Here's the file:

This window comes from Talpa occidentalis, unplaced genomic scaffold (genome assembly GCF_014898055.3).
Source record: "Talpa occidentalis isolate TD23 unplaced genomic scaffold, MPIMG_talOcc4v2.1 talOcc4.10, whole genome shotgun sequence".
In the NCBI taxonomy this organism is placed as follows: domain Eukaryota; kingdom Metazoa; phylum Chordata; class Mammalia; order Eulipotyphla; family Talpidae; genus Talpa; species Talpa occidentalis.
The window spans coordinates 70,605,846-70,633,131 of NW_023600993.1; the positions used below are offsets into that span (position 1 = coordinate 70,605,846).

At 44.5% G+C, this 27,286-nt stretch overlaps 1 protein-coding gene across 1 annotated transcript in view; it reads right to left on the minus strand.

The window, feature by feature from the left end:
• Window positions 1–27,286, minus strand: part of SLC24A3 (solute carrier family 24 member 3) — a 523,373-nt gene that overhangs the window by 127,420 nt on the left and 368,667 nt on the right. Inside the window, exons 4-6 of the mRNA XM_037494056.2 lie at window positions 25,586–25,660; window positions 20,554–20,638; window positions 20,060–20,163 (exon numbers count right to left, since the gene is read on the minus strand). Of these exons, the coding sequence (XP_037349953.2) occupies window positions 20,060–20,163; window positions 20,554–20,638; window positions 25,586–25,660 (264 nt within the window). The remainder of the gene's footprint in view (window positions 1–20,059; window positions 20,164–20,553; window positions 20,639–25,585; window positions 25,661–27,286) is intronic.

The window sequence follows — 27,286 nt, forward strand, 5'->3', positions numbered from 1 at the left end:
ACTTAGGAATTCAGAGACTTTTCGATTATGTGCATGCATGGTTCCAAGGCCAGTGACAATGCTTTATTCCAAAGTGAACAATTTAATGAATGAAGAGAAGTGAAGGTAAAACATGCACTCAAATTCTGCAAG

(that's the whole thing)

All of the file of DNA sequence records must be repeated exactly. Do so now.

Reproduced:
This window comes from Talpa occidentalis, unplaced genomic scaffold (genome assembly GCF_014898055.3).
Source record: "Talpa occidentalis isolate TD23 unplaced genomic scaffold, MPIMG_talOcc4v2.1 talOcc4.10, whole genome shotgun sequence".
In the NCBI taxonomy this organism is placed as follows: domain Eukaryota; kingdom Metazoa; phylum Chordata; class Mammalia; order Eulipotyphla; family Talpidae; genus Talpa; species Talpa occidentalis.
The window spans coordinates 70,605,846-70,633,131 of NW_023600993.1; the positions used below are offsets into that span (position 1 = coordinate 70,605,846).

At 44.5% G+C, this 27,286-nt stretch overlaps 1 protein-coding gene across 1 annotated transcript in view; it reads right to left on the minus strand.

The window, feature by feature from the left end:
• Window positions 1–27,286, minus strand: part of SLC24A3 (solute carrier family 24 member 3) — a 523,373-nt gene that overhangs the window by 127,420 nt on the left and 368,667 nt on the right. Inside the window, exons 4-6 of the mRNA XM_037494056.2 lie at window positions 25,586–25,660; window positions 20,554–20,638; window positions 20,060–20,163 (exon numbers count right to left, since the gene is read on the minus strand). Of these exons, the coding sequence (XP_037349953.2) occupies window positions 20,060–20,163; window positions 20,554–20,638; window positions 25,586–25,660 (264 nt within the window). The remainder of the gene's footprint in view (window positions 1–20,059; window positions 20,164–20,553; window positions 20,639–25,585; window positions 25,661–27,286) is intronic.

The window sequence follows — 27,286 nt, forward strand, 5'->3', positions numbered from 1 at the left end:
ACTTAGGAATTCAGAGACTTTTCGATTATGTGCATGCATGGTTCCAAGGCCAGTGACAATGCTTTATTCCAAAGTGAACAATTTAATGAATGAAGAGAAGTGAAGGTAAAACATGCACTCAAATTCTGCAAG